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Lead Poisoning - Topic Overview

What is lead poisoning?

Lead poisoning occurs when you absorb too much lead by breathing or swallowing a substance with lead in it, such as paint, dust, water, or food. Lead can damage almost every organ system.

In children, too much lead in the body can cause lasting problems with growth and development. These can affect behavior, hearing, and learning and can slow the child's growth.

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In adults, lead poisoning can damage the brain and nervous system, the stomach, and the kidneys. It can also cause high blood pressure and other health problems.

Although it isn't normal to have lead in your body, a small amount is present in most people. Environmental laws have reduced lead exposure in the United States, but it is still a health risk, especially for young children.

What causes lead poisoning?

Lead poisoning is usually caused by months or years of exposure to small amounts of lead at home, work, or day care. It can also happen very quickly with exposure to a large amount of lead. Many things can contain or be contaminated with lead: paint, air, water, soil, food, and manufactured goods.

The most common source of lead exposure for children is lead-based paint and the dust and soil that are contaminated by it. This can be a problem in older homes and buildings.

Adults are most often exposed to lead at work or while doing hobbies that involve lead.

Who is at highest risk of lead poisoning?

Lead poisoning can occur at any age, but children are most likely to be affected by high lead levels. Children at highest risk include those who:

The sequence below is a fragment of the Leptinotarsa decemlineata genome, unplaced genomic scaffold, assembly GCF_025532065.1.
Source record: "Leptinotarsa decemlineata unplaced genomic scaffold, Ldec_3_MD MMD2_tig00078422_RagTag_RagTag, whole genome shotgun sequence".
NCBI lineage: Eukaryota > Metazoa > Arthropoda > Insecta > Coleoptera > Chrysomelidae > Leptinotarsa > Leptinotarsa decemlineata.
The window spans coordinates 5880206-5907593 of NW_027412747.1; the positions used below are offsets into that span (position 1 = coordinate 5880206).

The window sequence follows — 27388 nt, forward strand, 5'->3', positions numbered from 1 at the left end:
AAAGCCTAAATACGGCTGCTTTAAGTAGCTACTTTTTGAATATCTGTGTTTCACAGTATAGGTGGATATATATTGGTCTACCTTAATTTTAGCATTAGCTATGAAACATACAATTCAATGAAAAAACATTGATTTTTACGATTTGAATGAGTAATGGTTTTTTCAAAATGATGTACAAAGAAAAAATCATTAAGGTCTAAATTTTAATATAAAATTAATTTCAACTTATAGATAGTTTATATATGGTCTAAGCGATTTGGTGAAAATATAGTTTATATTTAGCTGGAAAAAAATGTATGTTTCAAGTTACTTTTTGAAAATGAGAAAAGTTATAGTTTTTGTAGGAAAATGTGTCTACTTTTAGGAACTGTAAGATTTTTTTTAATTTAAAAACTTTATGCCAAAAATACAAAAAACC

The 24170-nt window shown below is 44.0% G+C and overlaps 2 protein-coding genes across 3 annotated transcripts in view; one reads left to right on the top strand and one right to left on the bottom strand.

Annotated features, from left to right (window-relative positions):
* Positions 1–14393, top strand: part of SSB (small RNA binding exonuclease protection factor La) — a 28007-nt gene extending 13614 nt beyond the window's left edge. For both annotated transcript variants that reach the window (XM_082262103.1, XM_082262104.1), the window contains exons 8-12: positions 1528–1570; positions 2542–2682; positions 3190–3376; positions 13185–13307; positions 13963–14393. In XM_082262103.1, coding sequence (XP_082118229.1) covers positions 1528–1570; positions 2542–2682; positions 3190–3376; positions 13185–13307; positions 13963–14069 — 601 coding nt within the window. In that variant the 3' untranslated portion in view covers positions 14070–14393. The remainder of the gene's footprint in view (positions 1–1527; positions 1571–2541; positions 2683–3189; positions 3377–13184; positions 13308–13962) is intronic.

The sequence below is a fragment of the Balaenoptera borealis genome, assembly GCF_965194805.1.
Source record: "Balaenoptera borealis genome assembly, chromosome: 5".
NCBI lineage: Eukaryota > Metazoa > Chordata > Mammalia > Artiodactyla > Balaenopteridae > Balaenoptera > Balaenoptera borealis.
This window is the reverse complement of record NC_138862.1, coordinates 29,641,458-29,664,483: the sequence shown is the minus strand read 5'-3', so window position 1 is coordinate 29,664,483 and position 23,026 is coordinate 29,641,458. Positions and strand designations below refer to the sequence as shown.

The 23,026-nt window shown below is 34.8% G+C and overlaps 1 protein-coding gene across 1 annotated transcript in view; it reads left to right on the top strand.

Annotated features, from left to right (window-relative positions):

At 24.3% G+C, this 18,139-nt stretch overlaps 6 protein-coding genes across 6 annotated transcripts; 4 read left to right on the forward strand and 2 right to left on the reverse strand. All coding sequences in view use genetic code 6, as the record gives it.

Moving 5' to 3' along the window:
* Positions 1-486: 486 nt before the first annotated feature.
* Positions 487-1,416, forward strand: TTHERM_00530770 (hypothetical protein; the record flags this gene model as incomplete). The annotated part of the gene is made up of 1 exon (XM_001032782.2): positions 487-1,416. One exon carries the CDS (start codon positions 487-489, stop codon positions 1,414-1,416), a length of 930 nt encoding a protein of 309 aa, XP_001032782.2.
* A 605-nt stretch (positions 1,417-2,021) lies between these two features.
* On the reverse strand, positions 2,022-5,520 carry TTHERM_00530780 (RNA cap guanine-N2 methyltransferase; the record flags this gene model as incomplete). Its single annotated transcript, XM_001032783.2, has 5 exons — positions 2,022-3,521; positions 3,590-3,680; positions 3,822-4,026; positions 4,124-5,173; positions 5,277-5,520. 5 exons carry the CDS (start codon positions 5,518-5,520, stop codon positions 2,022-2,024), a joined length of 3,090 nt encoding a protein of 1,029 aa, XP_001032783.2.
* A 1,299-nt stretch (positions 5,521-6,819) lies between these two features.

• Live in or regularly visit homes or buildings built before 1978. These buildings may have lead-based paint. The risk is even higher in buildings built before 1950, when lead-based paint was more commonly used.
  • Are immigrants, refugees, or adoptees from other countries.1 They may have been exposed to higher lead levels in these countries.
  • Are 6 years old or younger. Young children are at higher risk because:
    • They often put their hands and objects in their mouths.
    • They sometimes swallow nonfood items.
    • Their bodies absorb lead at a higher rate.
    • Their brains are developing quickly.

Others at risk for lead poisoning include people who:

  • Drink water that flows through pipes that were soldered with lead.
  • Work with lead either in their job or as a hobby (for example, metal smelters, pottery makers, and stained glass artists).
  • Eat food from cans made with lead solder. These types of cans aren't made in the United States.
  • Cook or store food in ceramic containers. Some ceramic glaze contains lead that may not have been properly fired or cured.
  • Eat or breathe traditional or folk remedies that contain lead, such as some herbs and vitamins from other countries.
  • Live in communities with a lot of industrial pollution.
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